Tell Me A Dragon – The Wonderful Art of Jackie Morris – A Post a Day in May

As you know by now, I’m fond of children’s books. Especially picture books. I only have a small collection, but I cherish every single book. Those I usually like the most are the ones that have been written and illustrated by the same person. When I discovered Jackie Morris and her art on Twitter, I knew immediately that I would love to collect her books. The artwork is just stunning.

She has also done several very interesting collaborations. Lost Words, her collaboration with Robert MacFarlane, garnered a lot of praise.

Fantasy Fans will know her from her cover art of Robin Hobb’s famous series.

Her books are exquisite and appeal to adults just as much as they appeal to children.

Even though I want to collect her books, I have only gotten one so far. The picture book – Tell Me A Dragon.


I absolutely love it. The artwork is delicate, the colors so intense.


I know I will get the books she did with Robert Macfarlen, Lost Words and Lost Spells, which hasn’t been published yet.

But I would also like to get her other picture books eventually.

Jackie Morris lives in Wales with her children and three cats.  It’s worth following her on Twitter. It’s such a lovely account with photos, kitten pics, and sneak peeks at her art. Here’s the link to her Twitter account and the link to her blog.

Virgina Wolf by Kyo Maclear and Isabelle Arsenault – Virginia Woolf for Children – A Post a Day in May

I’m very fond of picture books for children, especially those that also have an appeal for adults. They are often real works of art like this collaboration between Kyo Maclear and Isabelle Arsenault. The idea to introduce children not only to Virginia Woolf but to dark moods caught my interest immediately. Virginia Wolf is loosely based on the relationship between the sisters Vanessa Bell and Virginia Woolf.

One day, Vanessa’s sister Virginia wakes in a wolfish mood. She isn’t interested in anything. The colours are gone and all she wants to do is stay in bed, under her covers.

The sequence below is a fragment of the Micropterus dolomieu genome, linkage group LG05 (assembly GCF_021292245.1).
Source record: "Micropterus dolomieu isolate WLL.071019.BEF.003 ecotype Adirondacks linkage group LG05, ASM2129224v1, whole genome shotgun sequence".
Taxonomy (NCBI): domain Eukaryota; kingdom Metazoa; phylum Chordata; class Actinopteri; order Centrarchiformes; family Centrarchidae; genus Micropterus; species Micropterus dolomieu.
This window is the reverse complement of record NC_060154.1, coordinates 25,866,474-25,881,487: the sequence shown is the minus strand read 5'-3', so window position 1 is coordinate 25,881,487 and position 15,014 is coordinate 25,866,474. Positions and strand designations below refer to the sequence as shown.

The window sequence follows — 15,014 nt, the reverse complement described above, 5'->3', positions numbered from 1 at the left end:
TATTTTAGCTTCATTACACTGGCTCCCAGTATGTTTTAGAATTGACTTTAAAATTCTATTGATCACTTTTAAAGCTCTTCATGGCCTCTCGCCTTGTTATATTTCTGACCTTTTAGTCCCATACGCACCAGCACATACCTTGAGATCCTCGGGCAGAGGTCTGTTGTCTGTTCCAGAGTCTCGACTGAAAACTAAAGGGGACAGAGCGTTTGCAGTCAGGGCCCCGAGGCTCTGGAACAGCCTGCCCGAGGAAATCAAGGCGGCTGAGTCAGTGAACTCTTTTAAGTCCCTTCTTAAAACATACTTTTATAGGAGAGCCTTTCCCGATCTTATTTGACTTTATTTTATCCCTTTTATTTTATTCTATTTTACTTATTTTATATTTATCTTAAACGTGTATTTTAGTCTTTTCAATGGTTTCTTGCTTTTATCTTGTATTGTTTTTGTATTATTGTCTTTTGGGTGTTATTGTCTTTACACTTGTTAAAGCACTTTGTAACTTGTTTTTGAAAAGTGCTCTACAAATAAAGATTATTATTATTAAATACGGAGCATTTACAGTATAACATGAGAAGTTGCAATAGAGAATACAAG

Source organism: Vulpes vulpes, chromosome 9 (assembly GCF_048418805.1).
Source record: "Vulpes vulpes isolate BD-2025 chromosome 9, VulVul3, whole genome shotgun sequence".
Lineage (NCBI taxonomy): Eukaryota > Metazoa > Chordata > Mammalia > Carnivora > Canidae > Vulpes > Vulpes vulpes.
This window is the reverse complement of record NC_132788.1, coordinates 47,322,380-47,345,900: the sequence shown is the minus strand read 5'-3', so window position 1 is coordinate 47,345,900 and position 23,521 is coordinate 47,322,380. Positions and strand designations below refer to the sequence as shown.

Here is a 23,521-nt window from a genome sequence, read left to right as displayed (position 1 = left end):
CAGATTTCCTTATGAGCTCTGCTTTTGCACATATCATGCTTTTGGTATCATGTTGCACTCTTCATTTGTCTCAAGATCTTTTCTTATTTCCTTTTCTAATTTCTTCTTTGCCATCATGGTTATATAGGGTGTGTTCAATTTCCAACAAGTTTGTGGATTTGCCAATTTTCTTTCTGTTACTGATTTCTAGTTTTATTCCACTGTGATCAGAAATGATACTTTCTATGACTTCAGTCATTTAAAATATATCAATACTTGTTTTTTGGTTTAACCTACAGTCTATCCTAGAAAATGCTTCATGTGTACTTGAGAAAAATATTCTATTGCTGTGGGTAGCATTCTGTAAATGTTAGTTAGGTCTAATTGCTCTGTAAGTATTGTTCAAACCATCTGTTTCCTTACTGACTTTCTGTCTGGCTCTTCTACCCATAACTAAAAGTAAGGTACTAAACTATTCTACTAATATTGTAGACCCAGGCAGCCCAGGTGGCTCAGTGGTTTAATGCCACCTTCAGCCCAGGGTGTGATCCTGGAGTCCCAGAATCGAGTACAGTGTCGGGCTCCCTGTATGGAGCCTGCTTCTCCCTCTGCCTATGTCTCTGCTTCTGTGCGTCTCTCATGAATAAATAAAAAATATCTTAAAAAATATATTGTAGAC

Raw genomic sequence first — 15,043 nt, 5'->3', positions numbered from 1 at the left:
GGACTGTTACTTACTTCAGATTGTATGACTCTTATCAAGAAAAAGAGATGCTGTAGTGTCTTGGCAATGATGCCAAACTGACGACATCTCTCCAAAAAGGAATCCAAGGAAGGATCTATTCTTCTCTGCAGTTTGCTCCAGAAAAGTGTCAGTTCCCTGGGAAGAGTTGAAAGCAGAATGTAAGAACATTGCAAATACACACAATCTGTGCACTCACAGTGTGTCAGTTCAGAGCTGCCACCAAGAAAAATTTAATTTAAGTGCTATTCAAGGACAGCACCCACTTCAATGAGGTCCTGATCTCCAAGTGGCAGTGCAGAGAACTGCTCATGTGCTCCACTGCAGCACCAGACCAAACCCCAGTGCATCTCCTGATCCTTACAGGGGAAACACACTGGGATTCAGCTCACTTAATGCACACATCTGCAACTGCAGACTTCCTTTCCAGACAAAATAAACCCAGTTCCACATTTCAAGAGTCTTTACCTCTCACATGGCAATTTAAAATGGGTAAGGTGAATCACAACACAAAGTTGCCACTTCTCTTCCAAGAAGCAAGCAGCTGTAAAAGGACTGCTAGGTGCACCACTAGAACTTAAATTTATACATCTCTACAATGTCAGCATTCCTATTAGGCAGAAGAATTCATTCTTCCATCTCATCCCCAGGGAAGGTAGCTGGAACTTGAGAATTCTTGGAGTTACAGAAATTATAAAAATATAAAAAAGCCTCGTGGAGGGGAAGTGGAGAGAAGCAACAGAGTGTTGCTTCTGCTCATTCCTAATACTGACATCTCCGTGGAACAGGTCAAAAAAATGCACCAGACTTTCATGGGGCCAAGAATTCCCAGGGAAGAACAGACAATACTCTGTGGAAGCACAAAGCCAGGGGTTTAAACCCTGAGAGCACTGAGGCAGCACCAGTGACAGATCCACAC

Vanessa thinks long and hard how she could help her sister and finally comes up with an idea. She begins to paint an imaginary place called Bloomsberry on the bedroom walls, using stunning colors. There’s a beautiful garden with flowers and a swing. Soon, Virginia joins her sister and begins to paint as well.

The way this book speaks about dark – or wolfish – moods is done in such a delicate way. It shows what it feels like to be in this mood and how it affects families and friends. But it also tries to show a way out. The amazing thing is that the book doesn’t downplay the mood at all but it also doesn’t overwhelm children. It gets the balance just right. Grown-ups know that Virginia Woolf suffered from depression, but for children she just has a very bad day.

This is from the inside of the book cover jacket:

Here are a few things to help lift a WOLFISH mood:

Lots of treats,

Violin music,

funny faces (sometimes),

fluffy pillows,

a window and clouds,

a good art box,

a painted ladder,

roaming space,

turquoise birds, candy blossoms,

love, love, love,

and a big imagination.

Kyo Maclear has collaborated with other illustrators. I love that she chooses topics that one doesn’t immediately associate with a children’s book. One of her books is about famous chef Julia Child, another one about the fashion designer Elsa Schiaparelli. They both look lovely too.